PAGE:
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Pastor Granillo: Generational Gap

on October 8, 2017 - 6:40am
By Pastor Raul Granillo
La Vista Church of the Nazarene
White Rock
There was no respect for youth when I was young, and now that I am old, there is no respect for age — I missed it coming and going.  – J.B. Priestly
I am definitely a Generation X’er. I grew up as a latchkey kid, with divorced parents, who watched actual music videos on MTV, and knew how to tweak the TV enough to watch Showtime after dark. My mother is part of the Silent Generation. She is a firm believer in “waste not, want not,” simple living, and traditional values.
My father, on the other hand, is a bit harder to place. He was born in rural Mexico in the mid-50’s. He went to school until around age 7 when he was taken out so that he could work on my grand-pa’s farm. My father came to America in the early 70’s and brought with him traditional views of life and work. He believed that hard work was the most important thing to a man’s life, and I believed that the future belonged to the academic. We were worlds apart and it seemed like we had little to offer each other. I look at my own kids and realize that our worlds can seem just as far apart as well.
The Bible tells us the story of Samuel. Samuel’s mother was barren and prayed that God would grace her with a son.
And she made a vow, saying, "O LORD Almighty, if you will only look upon your servant's misery and remember me, and not forget your servant but give her a son, then I will give him to the LORD for all the days of his life, and no razor will ever be used on his head." (NIV, 1 Samuel 1:11). 
She conceived Samuel and, after he was weaned, she brought him to the house of the Lord where he would be raised by Eli, the priest. Samuel would grow up to become a great prophet who served the Lord with great integrity and led the people in the ways of the Lord. This was something the people missed with Eli whose biological sons were corrupt and treated the people poorly. It is easy to look at Samuel and think that the next generation is always better than the last.
I remember thinking that I loved my parents but that they really didn’t have anything relevant to offer me. My dad didn’t understand the need for education, or my fascination with video games and global news. My mom seemed out of touch with the latest and greatest in pop-culture. I genuinely wanted to connect with them and to learn from them, but I wasn’t sure it was possible.
I often meet people who feel the same way about the previous generations. As if they have little to offer in a world where culture changes faster than the iPhone.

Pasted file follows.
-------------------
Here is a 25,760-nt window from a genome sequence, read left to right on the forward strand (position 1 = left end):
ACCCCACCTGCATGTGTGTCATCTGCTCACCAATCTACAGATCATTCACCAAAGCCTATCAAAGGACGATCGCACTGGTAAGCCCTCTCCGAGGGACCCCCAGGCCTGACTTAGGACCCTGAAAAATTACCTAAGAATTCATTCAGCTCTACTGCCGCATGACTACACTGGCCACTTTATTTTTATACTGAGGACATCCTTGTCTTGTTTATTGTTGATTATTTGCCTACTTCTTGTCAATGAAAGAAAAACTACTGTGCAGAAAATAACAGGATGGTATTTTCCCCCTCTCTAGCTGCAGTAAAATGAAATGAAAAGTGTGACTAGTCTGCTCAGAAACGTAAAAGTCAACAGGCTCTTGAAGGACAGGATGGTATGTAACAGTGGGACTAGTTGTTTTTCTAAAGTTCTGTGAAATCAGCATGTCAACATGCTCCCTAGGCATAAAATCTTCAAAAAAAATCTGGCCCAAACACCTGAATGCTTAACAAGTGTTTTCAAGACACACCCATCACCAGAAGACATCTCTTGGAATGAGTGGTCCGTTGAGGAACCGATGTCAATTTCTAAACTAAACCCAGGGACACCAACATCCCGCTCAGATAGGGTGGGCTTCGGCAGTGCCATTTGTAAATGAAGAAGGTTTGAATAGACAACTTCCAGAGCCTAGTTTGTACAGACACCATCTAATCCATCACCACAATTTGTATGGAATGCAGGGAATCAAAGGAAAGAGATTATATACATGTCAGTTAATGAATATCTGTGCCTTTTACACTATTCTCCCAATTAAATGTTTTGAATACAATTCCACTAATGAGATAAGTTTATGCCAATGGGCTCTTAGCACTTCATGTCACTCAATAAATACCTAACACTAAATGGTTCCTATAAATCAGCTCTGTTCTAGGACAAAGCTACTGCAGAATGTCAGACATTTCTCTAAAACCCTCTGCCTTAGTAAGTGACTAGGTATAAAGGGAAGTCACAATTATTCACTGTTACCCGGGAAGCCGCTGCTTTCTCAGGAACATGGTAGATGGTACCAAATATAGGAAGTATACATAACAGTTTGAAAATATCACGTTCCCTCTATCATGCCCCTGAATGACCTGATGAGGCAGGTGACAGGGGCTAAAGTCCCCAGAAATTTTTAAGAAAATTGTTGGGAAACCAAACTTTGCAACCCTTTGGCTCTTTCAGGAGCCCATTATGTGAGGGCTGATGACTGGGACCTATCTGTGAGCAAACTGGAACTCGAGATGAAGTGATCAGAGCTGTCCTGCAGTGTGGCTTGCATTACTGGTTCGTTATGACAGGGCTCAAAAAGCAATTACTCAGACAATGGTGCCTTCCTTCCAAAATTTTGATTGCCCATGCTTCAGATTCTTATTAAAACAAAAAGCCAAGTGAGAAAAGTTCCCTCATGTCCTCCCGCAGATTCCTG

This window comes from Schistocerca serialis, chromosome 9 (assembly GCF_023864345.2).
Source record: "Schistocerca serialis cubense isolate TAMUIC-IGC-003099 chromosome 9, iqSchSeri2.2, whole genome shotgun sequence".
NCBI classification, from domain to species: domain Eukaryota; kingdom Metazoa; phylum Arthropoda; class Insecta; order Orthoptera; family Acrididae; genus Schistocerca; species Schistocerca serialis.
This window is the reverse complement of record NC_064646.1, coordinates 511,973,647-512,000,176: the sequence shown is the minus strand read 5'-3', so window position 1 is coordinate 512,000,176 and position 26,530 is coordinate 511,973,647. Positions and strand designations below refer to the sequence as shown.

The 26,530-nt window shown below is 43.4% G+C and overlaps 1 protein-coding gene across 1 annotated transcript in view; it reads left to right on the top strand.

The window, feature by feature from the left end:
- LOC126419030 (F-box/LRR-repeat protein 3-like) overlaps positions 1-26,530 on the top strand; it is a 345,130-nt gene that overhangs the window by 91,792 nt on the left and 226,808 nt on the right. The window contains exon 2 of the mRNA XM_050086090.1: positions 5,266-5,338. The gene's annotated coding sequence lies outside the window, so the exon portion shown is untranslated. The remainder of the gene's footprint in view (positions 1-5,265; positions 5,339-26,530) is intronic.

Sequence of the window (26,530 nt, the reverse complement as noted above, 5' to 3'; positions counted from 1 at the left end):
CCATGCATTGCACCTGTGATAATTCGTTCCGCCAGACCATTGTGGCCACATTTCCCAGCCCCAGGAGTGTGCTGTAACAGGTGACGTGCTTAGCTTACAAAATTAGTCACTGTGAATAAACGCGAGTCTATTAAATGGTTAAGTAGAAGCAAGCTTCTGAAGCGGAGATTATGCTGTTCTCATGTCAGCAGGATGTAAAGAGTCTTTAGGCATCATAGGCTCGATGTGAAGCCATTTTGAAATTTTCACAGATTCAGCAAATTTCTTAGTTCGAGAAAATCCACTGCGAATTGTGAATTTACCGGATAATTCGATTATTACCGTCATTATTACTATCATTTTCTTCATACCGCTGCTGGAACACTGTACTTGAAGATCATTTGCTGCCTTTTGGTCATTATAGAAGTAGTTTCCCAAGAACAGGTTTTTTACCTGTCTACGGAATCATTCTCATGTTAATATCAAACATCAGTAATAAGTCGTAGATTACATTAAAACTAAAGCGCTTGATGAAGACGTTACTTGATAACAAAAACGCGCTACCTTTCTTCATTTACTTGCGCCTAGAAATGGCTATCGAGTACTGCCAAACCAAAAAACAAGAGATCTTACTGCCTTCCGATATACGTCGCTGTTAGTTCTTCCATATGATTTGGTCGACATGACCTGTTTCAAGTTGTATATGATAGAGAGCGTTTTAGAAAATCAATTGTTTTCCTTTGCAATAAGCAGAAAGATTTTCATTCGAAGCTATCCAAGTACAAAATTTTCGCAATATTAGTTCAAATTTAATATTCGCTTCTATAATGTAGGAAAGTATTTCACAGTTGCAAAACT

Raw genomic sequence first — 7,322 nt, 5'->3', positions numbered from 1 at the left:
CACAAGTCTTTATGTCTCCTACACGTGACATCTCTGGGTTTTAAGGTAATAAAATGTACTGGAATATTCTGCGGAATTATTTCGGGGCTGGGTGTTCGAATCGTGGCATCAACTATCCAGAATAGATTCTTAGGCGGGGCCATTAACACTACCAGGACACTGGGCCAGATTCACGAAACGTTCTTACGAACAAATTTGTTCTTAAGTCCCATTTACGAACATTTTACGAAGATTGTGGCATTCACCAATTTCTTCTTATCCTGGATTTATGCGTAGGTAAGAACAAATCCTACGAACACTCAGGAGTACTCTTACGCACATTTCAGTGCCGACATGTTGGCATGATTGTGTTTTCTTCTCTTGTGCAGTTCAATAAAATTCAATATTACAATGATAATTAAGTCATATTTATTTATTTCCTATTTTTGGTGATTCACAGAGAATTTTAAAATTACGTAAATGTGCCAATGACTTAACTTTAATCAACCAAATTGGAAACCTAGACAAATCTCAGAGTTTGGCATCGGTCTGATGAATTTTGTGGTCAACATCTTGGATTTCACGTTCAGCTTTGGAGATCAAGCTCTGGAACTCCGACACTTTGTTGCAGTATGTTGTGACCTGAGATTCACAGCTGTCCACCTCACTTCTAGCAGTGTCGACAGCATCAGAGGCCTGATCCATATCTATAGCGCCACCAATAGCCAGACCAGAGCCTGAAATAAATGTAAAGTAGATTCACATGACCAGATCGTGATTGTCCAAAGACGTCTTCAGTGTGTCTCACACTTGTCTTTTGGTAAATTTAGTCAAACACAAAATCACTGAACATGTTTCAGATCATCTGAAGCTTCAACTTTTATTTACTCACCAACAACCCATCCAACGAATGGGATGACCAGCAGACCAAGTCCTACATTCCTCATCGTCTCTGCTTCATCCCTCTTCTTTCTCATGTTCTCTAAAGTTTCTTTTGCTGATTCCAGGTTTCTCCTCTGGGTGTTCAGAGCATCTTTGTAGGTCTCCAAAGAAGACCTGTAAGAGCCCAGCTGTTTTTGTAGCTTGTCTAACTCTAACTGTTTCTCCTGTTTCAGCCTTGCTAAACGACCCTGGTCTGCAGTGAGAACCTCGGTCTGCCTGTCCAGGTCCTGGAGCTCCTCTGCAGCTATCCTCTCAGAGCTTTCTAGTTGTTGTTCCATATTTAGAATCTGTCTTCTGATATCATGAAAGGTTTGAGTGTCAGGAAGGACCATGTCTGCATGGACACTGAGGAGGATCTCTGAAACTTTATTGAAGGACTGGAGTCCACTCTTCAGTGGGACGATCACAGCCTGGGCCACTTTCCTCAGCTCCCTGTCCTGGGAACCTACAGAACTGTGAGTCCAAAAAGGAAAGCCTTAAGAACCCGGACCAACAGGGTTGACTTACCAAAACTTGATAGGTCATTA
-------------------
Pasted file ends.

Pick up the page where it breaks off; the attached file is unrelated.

Think about it, what once took a decade or more to significantly change our society, now happens in only a few years at a time. It seems as if our generational culture gaps are getting bigger, over smaller periods of time. Our age gaps seem to have less and less in common.
One day, the Lord came to Samuel and called out to him. Samuel, however, didn’t recognize the voice as the Lord’s and thought Eli was calling him. The Bible says:
The LORD called Samuel a third time, and Samuel got up and went to Eli and said, "Here I am; you called me." Then Eli realized that the LORD was calling the boy. So Eli told Samuel, "Go and lie down, and if he calls you, say, 'Speak, LORD, for your servant is listening.'" So Samuel went and lay down in his place. (NIV, 1 Samuel 3:8-9)
Samuel needed Eli’s wisdom to recognize that it was the voice of God calling Him and to teach Him how to respond. You see, Samuel needed Eli to teach and encourage him to reach his potential for serving God and the people. The new generation would do well to consider the reality of this lesson.
I was mistaken about my parents. Without their continuous encouragement and wise words, I never would have become the person that I am, or the person that I am still becoming. As a father, I look in the mirror and see many of the same faces that my father once made. As a child, I thought it was disappointment. As an adult, I realize that it’s heartbreak and fear that maybe my babies don’t need me after all.
Over the last year, I have worked to connect upcoming clergy with more seasoned clergy. I have heard the older one’s make remarks about the next generation, and I have heard the younger ones make remarks about the last generation. I found that the older generations are, most often, excited about this technologically advanced and socially concerned generation. However, they often feel as if they have nothing to offer or that the next generation will neglect the traditions that they once held so dear.
I have also realized that the next generation are a lot like my kids. They already know more than I did at their age (and some things that I just didn’t know at all), and they are excited to share that with me. They want me to be excited with them, encourage them, and be proud of them for what they are doing. This next generation, I have learned, wants for their elders to get excited with them, encourage them, mentor them, and be proud of them for what they are doing and what they will do for our world.
So, I want to encourage you—regardless of what generation you are—find someone to mentor and to encourage. At the same time, find someone to mentor you and to encourage you. You see, even Samuel was replaced by the next-best thing—a king. Be the one who paves the way, and be the one who encourages others to build new roads.
We must intentionally fill the generation gaps or we will continue to lose touch with ourselves.
If you have a Biblical question, comment, or concern, please feel free to email me at
To find out more about La Vista Church, or to hear this and other messages, visit our website at Follow Pastor Raul on Twitter @RaulGranillo007
Please come join us as we fix our eyes on Jesus. We meet Sundays at 9 a.m. for Sunday school and 10 a.m. for worship. Everyone is welcome!